So If a client asks you to complete a project within an unrealistic timeframe, there is no need to sugarcoat it. Just decline or ask for a deadline adjustment. It’s always a better idea to give your team some cushion for the unexpected and meet deadlines or even finish ahead of time.

There are particular types of clients who fit rather well within this category, called the Clueless clients. Deprived of any vision or idea what they want, these customers will let you follow your gut and do the work the way you see fit.

The problem arises, however, when the job is finished.

It is only then that they dismiss your work as an unsatisfactory.

The solution to handling them is in the prevention: detailed negotiations before the project even starts, as well and carefully managed expectations.

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Keep them up to date, and ask for their approval on with every single change you make. Otherwise, you might find yourself re-doing the same work over and over again.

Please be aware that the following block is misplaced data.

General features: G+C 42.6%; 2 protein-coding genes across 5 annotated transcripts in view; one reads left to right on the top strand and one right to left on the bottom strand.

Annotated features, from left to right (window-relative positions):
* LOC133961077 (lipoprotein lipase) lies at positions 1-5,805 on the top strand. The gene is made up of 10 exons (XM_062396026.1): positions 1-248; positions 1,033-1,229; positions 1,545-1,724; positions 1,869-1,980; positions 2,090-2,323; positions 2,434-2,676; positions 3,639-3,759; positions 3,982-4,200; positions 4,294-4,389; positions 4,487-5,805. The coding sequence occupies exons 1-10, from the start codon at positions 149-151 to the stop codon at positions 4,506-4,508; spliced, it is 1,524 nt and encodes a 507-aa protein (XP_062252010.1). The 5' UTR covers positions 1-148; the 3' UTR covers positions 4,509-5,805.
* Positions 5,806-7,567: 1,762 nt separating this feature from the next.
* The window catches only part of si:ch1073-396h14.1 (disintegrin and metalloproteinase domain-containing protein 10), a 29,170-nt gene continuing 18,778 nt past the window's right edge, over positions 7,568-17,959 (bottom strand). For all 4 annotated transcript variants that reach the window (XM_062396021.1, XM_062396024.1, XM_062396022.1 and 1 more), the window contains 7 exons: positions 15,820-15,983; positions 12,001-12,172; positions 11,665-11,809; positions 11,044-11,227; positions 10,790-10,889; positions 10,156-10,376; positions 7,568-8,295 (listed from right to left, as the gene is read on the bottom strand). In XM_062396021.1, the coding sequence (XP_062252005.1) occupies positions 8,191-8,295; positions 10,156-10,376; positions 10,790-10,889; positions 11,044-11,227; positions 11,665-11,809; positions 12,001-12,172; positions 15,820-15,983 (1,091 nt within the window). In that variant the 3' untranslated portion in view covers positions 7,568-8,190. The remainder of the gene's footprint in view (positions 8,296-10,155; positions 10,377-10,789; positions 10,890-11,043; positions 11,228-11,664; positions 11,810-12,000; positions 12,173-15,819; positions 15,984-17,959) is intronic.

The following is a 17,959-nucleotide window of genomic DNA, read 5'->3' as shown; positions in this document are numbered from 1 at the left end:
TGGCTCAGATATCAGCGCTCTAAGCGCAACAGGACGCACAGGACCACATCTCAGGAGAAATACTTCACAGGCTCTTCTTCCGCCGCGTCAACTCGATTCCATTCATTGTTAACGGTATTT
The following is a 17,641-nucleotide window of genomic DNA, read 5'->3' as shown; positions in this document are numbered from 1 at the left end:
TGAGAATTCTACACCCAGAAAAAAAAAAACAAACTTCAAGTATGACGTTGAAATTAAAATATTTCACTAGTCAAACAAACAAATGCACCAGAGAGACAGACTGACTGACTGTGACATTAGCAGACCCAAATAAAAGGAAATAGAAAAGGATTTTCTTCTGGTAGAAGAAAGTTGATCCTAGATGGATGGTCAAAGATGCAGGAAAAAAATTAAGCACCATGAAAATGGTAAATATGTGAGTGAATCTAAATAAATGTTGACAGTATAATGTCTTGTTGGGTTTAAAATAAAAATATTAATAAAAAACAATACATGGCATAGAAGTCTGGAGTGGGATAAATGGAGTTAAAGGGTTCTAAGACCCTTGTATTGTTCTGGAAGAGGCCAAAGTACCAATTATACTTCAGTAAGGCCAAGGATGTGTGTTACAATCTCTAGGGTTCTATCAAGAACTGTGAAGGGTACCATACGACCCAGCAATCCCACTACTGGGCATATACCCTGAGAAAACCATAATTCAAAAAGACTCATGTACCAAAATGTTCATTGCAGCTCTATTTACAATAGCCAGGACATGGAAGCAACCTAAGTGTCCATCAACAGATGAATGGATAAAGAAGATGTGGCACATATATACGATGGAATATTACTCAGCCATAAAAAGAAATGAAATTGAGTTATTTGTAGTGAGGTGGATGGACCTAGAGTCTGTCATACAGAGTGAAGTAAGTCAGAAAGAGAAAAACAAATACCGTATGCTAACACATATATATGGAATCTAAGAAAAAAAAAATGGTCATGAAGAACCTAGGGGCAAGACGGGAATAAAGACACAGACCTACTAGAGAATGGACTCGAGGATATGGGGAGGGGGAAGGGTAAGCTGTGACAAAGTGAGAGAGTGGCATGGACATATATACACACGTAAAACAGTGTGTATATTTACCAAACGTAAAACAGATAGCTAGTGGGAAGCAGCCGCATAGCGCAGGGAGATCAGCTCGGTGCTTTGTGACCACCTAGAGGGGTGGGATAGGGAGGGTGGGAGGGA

4. First underpromise, then overperform

Even frowned upon by some, many consider “underpromise-overperform” mantra to be crucial when it comes to managing client’s expectations.

Sometimes, things do not go according to plan, and it can turn out that the project takes a bit longer than initially expected. Take this into account during the initial meeting and set deadlines accordingly. By doing this, you are giving your team some breathing room if it comes to the unfortunate turn of events, enabling them to deliver work on time.